Take the 2-minute tour ×
Stack Overflow is a question and answer site for professional and enthusiast programmers. It's 100% free.

The html below:

<div id="catestory">

  <div class="content">
     <h2>some title here</h2>
      <p>some content here</p>
  </div>

  <div class="content">
     <h2>some title here</h2>
      <p>some content here</p>
  </div>

  <div class="content">
     <h2>some title here</h2>
      <p>some content here</p>
  </div>

</div>

when mouseover the content of div then it's backgroundColor and the h2(inside this div) backgroundColor change(just like the css :hover)

I know this can use css (:hover) to do this in modern browser but IE6 does't work

how to use javascript(not jquery or other js framework) to do this?

Edit:how to change the h2 backgroundColor too

share|improve this question
    
why refuse tools like jquery that make the job easier and the result more dependable? –  just somebody Dec 9 '09 at 16:17
2  
While JQuery is an excellent tool, what if for some reason jquery ceased to exist? IMO it is great if someone wants to learn the language instead of the tool. :) –  Prozaker Oct 15 '10 at 15:30
4  
@Prozaker - What if someday the internet ceased to exist? Just like you make the basic assumption the internet exists, you can assume that jQuery exists. In fact, you don't have to assume. You could just download it and include it with your source code. Now the odds of it disappearing are at least as low as the odds of the rest of your code disappearing, except not really, because there's so many millions of copies of jQuery in existence that the planet itself would have to explode to reliably wipe jQuery from existence. –  ArtOfWarfare Oct 15 '13 at 2:32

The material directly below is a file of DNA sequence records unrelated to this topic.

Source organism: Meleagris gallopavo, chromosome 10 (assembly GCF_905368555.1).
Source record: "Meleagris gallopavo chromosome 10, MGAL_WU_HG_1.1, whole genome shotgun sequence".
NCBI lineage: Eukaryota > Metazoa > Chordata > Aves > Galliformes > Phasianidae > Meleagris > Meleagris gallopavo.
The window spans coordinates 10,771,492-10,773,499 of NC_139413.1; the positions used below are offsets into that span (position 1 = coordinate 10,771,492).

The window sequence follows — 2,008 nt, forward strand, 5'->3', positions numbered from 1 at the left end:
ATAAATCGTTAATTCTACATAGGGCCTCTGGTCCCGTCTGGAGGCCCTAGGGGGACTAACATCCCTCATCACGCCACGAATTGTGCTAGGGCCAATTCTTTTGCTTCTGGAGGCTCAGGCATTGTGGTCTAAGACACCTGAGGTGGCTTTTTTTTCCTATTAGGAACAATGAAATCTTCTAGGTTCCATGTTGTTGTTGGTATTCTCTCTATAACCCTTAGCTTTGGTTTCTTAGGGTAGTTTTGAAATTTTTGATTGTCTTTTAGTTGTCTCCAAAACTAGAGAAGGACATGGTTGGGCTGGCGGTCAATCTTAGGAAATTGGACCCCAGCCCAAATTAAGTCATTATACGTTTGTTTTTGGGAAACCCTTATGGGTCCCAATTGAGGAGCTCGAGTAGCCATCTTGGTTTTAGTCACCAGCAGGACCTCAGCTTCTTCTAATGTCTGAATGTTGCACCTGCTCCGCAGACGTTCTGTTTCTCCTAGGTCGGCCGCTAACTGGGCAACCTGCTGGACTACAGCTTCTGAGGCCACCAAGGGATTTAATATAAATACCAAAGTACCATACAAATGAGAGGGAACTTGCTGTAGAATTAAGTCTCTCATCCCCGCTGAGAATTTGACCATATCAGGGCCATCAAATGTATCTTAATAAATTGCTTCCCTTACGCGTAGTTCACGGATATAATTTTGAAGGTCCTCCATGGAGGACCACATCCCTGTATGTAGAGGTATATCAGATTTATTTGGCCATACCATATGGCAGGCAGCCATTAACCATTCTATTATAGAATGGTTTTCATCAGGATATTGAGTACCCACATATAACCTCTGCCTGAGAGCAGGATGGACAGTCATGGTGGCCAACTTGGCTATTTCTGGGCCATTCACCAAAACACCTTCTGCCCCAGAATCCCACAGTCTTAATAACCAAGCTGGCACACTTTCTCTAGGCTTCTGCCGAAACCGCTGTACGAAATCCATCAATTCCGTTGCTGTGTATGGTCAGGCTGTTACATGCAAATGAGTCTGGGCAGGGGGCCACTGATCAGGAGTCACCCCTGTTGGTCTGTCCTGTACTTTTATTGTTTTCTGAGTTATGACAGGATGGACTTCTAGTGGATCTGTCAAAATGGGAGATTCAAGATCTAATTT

8 Answers 8

up vote 33 down vote accepted
var div = document.getElementById( 'div_id' );
div.onmouseover = function() {
  this.style.backgroundColor = 'green';
  var h2s = this.getElementsByTagName( 'h2' );
  h2s[0].style.backgroundColor = 'blue';
};
div.onmouseout = function() {
  this.style.backgroundColor = 'transparent';
  var h2s = this.getElementsByTagName( 'h2' );
  h2s[0].style.backgroundColor = 'transparent';
};
share|improve this answer
    
how to change the h2 too? –  lanqy Dec 9 '09 at 15:30
    
Updated the code. –  Jacob Relkin Dec 9 '09 at 15:33
1  
ok, it's work well thank you! –  lanqy Dec 9 '09 at 16:38

Adding/changing style of the elements in code is a bad practice. Today you want to change the background color and tomorrow you would like to change background image and after tomorrow you decided that it would be also nice to change the border.